Captain’s Log,

Supplemental. The Wicomico made its way back to the ship in one piece after all, and I’m proud to say, so did all of my officers, albeit some of them a little worse for wear. Commander Conway is expected to make a full recovery in the next couple of days and has been ordered to maintain a diet of hot tea and apple juice so as to stabilize his electrolyte levels or some such thing. Anyway, he should be back to active duty soon. I’d also like to include in this log a commendation for Lieutenant Commander Christopher Richards, without whom the failed rescue that came before my successful one would never have been possible. On a personal note, I’d like to thank him for taking over my bridge shift. I owe him big. I promised him he that I would do anything he wanted in return.

“What do you call this place again?” Dr. Browning asked, around the strikingly bizarre environment Richards had cooked up on the holodeck.

“It’s called ‘Dunkin Donuts.’ I have a whole range of restaurants programmed in the holodeck for our dates. Each one more bizarre and surprising.”

Browning leaned over and kissed him on the cheek. “That’s so sweet.”

“Anything for you, my little crueller,” Richards said, inwardly cursing himself for using such obscenely cute dialog. Oh, well, Dr. Browning seemed to like it. “How’s that donut?”

“Very interesting. The recipe’s a little different from the one’s I’ve tasted before. Double chocolate was definitely an excellent choice.”

A few moments of silence followed. “So all we do is sit here?” Browning asked.

“On the contrary. Watch this.” Richards turned around in his chair and flung a donut at a nearby window.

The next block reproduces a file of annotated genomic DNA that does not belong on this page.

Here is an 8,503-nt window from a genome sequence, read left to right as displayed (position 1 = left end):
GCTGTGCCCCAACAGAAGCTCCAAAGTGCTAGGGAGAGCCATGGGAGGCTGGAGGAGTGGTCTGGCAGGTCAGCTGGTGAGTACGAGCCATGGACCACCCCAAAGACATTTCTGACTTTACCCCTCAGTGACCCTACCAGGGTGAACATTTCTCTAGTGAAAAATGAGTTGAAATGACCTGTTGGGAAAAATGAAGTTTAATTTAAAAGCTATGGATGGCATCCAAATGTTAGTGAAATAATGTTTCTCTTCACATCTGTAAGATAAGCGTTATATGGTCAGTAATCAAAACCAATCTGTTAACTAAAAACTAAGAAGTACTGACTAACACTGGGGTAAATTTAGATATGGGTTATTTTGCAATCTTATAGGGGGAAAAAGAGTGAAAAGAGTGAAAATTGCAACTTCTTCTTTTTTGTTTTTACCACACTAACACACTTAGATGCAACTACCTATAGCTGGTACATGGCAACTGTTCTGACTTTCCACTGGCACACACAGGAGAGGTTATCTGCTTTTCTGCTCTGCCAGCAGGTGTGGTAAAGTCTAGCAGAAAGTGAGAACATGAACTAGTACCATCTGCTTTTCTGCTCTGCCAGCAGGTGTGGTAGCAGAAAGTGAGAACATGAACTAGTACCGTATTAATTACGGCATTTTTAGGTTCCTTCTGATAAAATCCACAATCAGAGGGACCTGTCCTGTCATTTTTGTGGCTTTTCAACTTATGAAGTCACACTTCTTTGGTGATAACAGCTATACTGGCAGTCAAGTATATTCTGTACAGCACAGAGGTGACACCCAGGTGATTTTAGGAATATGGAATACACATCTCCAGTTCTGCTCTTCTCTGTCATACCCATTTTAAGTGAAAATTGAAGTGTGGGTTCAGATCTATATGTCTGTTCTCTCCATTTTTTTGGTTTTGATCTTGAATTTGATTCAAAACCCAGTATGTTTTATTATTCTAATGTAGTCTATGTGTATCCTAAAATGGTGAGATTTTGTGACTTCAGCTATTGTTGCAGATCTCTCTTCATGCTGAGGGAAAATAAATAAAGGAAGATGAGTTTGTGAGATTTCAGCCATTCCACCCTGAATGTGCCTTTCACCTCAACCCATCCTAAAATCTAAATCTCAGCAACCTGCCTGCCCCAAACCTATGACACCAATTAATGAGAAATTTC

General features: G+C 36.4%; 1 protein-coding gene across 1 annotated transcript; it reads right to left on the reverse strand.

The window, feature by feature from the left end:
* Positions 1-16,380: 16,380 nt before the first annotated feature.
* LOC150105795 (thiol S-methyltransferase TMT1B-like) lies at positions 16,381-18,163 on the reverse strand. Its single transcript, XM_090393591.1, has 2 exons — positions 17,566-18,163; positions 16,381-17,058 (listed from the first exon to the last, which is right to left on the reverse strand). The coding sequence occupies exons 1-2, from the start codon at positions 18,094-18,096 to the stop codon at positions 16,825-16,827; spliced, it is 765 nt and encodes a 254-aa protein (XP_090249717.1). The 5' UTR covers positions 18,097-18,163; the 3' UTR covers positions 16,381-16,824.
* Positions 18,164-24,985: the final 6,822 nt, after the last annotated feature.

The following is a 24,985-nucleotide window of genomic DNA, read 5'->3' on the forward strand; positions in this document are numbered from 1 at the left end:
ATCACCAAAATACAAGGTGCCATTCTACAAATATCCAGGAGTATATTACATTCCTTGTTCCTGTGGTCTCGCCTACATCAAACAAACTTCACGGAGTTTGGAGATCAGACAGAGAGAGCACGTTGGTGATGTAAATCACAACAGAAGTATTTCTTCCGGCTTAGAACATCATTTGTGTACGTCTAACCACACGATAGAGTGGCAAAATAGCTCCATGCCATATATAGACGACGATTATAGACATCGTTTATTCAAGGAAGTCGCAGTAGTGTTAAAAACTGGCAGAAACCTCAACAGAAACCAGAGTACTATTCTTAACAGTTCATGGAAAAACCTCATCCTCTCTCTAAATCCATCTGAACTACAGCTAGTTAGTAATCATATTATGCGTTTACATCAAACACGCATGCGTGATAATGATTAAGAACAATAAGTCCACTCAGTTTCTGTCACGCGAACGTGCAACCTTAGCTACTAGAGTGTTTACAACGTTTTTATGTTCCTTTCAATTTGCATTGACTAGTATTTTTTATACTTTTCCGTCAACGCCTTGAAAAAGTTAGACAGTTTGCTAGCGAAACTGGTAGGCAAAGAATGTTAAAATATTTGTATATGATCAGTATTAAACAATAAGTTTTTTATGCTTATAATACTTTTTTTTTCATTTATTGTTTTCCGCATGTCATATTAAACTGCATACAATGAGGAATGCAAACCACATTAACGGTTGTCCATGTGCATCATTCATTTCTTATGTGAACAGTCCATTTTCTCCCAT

“Hey! Stop throwing food, fool!” the waitress called out, running over with a mop.

Browning observed this with amusement. “You throw food around and make the waitress clean it up.”


“And that’s fun?”

“That’s fun.”

Browning smiled. “Then by all means, pass the chocolate frosted!”

Dr. Browning grabbed a donut for each hand, hurling one and stuffing the other in her mouth. “Hey,” she said through a mouthful of donut, “weren’t you supposed to work tonight?”

Richards leaned back and smiled. “That’s all been taken care of, hon.”

“I hate engineering duty,” Captain Baxter murmurred, leaning over the guardrail that surrounded the warp core and considering the idea of jumping. “This is so boring.”

Just then, Baxter felt someone tap him on the shoulder. “Hey, Andy, I’ve been looking all over for you.”

It was Counselor Peterman.

“Kelly! I’ve been looking forward to…that is…you know, I uh…”

“Yeah, I know. Hey, thanks for letting me stay in your quarters. You know, some people may have gotten the wrong idea about me spending the night over there. Some people might have even taken advantage of me in my semi-drunken state.”

“Hah. No, nope, uh-uh, not me!” Baxter smiled.

At that moment, Ensign Stuart walked by and patted Baxter on the back. “Good going there, ‘Andy the Annihilator’! Errrr!”

Baxter grimaced as Stuart walked off and called after him. “Hey, why don’t you make yourself useful and patch up a power conduit or something.”

“Jeeze, what was that all about?” Peterman asked.

“Oh, nothing. Hey, I have an idea. Why don’t we go grab a nightcap at Mirk’s. I’m exhausted, and besides, I don’t have to do this. I’m the freaking captain for Pete’s sake.”

“Okay, after you,” Peterman said, extending her arm. Baxter took it, flashing Peterman a debonair smile.

“Yeah, dilithium crystal repairs can be put off until tomorrow.”

With that, Baxter led Peterman to the nearest turbolift and disappeared behind its doors.

Evidently, the dilithium maintenance was not a chore that should have been put off, as alarms began to ring loudly and crewman rushed all over the place, frantically working to avoid a warp core breach.

Ensign Stuart quickly patched the dilithium fracture, thus avoiding the feared breach. Unfortunately, the warp core breach of love that was currently taking place in Captain Baxter’s heart could not be so easily stopped.


“Dillon’s Brain”

In an attempt to reach the Alpha Quadrant, Captain Baxter’s conciousness is lost. And as the crew begins to try and figure out how to operate a ship whose captain is a braindead vegetable, Captain Baxter wakes up on Earth, in the body of Commander Travis Dillon.

Tags: vexed